How To Understand A Human Being | Sustainable Human

“We believe that all human behavior is a (conscious or subconscious) attempt to meet a need or a reaction to a need not being met. And that if you want to understand and change human behavior, you have to first understand our common needs.” – Chris and Dawn Agnos

I am a human being.
I have needs.
I have a need for healthy food.
I have a need for clean water.
I have a need for shelter.
I have a need to feel safe and secure.
I have a need to feel included.
I have a need to feel useful and needed.
I have a need to love and feel loved.
I have a need to be validated and heard.
I have a need to be acknowledged for my gifts.
I have a need to feel like I belong.
When my needs are not met, I am more likely
to be fearful,
to be selfish,
to be reactionary,
to take more than I need,
to be irrational,
to be angry,
to be violent,
to hoard,
to be individually focused,
to engage in risky behaviors,
to commit crimes
I will be unable to empathize and care for the needs of others.
However, if my needs are met, I am more likely
to be generous,
to be grateful,
to be inspired,
to be insightful,
to feel alive,
to be helpful,
to be community-minded,
to have self-love and respect,
to want to give,
to be grateful to receive,
to have wisdom.
I will be able to empathize and care for the needs of others.
I am a human being
and this is how I can be understood.

One thought on “How To Understand A Human Being | Sustainable Human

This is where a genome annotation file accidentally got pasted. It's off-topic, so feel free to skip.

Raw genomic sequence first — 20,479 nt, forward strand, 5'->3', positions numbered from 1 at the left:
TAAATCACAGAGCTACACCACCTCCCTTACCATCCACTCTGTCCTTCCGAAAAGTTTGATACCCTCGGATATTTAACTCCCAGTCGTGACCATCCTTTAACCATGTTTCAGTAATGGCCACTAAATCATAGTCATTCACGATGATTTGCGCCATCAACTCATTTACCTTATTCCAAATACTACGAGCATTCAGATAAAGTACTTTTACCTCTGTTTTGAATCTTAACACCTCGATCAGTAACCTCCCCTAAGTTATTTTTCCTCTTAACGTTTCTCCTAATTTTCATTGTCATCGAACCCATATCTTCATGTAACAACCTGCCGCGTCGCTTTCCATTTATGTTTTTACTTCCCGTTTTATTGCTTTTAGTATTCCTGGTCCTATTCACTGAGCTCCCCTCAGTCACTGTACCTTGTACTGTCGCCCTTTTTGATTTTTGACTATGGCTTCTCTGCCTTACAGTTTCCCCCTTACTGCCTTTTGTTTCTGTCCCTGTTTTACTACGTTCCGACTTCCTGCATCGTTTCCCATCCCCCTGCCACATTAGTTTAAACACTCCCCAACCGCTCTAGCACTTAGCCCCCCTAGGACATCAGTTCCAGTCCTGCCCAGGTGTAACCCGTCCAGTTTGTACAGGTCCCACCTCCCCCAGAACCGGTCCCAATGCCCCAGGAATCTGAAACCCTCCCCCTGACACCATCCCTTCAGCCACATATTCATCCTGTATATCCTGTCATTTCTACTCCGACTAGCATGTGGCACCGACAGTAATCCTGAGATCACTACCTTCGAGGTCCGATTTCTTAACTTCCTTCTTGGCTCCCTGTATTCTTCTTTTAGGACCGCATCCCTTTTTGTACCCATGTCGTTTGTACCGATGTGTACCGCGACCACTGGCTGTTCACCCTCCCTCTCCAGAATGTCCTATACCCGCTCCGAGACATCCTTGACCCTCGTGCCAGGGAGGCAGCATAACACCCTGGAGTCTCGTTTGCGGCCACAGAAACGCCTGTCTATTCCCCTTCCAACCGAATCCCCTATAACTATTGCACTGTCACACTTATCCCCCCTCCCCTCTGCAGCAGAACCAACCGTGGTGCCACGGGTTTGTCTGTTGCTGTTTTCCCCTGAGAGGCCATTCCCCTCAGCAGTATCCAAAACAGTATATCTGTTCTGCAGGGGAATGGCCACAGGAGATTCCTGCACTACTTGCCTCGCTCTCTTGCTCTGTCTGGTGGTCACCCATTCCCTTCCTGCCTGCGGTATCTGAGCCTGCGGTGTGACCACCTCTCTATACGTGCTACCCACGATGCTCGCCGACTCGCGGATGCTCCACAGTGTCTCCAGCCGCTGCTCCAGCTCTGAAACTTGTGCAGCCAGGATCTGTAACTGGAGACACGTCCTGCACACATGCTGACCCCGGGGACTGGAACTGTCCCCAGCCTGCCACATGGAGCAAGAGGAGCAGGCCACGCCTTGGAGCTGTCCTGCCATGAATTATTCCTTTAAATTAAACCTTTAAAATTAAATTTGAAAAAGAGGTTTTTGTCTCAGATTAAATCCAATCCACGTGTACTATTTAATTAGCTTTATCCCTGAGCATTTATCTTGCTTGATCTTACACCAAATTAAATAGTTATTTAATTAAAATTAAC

1. I agree with the statements here, but the unstated message seems to present the problems of people who have been done wrong as solvable by other people, and I’m wondering who those potentially helpful people supposedly are. When my daughter is frustrated with someone, I ask her to think back to their parents or someone else who might have contributed to a bad situation they might be reacting to. Then those parents might have faced their own challenges. They might have done the best they knew how but still caused harm. All of us could have done better; none of us is without some situation or some person who caused us harm. If we can’t change the past, does it even help to figure out who is most to blame? The more pressing question is: Who is going to take responsibility to not keep perpetuating harm? All of us? That’s unlikely. A caring few? It doesn’t seem there are enough of us to make it better for all those human beings who are “fearful, selfish, reactionary…” even if we didn’t have ourselves and our own people to look after and were able to devote our lives to that effort. None of us gets all our needs met. It’s still up to each of us to decide if we’re going to be our better self or worse self, no matter what we’ve gone thru. Many people seem more interested in blaming than making the best of their situation, and that doesn’t give me hope that things are going to get much better for society as a whole. I believe those of us who want to take responsibility can find each other. I believe we’re going to need small groups that are willing to focus on what we can do to prepare for challenges, how we can pool our resources such as sharing knowledge and tools, to be stronger together. That would be great if someone could convince the bulk of society to quit fighting and blaming, and start doing something useful, but it’s not likely to happen. We can increase our own resilience, even if what we do goes mostly unnoticed. Then if we start to see hardship around us, we can be an example to others. We can teach them what our own experience taught us, if they’re interested.

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